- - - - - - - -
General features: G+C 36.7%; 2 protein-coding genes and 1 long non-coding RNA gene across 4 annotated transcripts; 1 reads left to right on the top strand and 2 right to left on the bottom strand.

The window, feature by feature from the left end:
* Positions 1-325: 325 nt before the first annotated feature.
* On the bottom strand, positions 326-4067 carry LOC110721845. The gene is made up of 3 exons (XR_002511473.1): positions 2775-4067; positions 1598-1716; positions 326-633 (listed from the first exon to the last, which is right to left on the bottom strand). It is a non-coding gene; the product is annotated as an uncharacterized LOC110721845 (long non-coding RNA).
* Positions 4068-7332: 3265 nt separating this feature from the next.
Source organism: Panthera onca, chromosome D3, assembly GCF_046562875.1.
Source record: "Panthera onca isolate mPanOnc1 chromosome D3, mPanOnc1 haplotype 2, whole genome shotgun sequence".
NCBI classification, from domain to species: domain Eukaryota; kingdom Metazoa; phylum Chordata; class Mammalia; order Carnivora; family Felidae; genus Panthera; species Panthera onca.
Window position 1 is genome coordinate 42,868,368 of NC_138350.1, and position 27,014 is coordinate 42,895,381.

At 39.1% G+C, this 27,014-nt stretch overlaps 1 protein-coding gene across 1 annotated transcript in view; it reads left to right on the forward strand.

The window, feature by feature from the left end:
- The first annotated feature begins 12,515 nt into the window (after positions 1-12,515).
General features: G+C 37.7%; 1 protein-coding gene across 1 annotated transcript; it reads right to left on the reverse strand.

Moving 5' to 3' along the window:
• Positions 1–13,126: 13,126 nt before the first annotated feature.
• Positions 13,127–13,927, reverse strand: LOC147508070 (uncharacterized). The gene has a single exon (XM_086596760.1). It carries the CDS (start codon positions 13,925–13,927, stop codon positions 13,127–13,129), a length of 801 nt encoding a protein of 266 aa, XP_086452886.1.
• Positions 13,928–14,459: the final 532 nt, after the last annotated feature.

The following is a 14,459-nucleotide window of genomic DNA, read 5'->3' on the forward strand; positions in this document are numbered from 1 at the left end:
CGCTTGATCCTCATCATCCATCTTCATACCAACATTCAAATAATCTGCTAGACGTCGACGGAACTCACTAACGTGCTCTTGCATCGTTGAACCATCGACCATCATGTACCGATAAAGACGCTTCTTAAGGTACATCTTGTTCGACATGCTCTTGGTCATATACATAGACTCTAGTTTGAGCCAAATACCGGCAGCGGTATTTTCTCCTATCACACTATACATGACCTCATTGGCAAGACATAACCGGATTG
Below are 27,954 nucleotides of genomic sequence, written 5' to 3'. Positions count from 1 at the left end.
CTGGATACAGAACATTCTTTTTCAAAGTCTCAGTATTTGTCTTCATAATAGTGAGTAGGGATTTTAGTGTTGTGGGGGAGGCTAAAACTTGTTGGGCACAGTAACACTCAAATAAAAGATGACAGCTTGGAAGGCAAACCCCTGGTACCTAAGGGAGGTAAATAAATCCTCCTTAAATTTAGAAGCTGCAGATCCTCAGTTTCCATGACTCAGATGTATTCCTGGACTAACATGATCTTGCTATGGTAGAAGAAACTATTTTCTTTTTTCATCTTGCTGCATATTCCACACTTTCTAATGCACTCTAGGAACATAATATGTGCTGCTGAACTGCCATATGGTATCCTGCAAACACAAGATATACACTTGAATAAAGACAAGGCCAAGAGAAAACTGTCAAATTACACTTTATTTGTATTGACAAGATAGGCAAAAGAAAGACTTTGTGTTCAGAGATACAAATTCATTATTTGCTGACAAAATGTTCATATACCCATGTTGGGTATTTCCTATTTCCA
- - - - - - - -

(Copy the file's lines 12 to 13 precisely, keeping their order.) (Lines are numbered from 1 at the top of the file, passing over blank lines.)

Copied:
- The first annotated feature begins 12,515 nt into the window (after positions 1-12,515).
General features: G+C 37.7%; 1 protein-coding gene across 1 annotated transcript; it reads right to left on the reverse strand.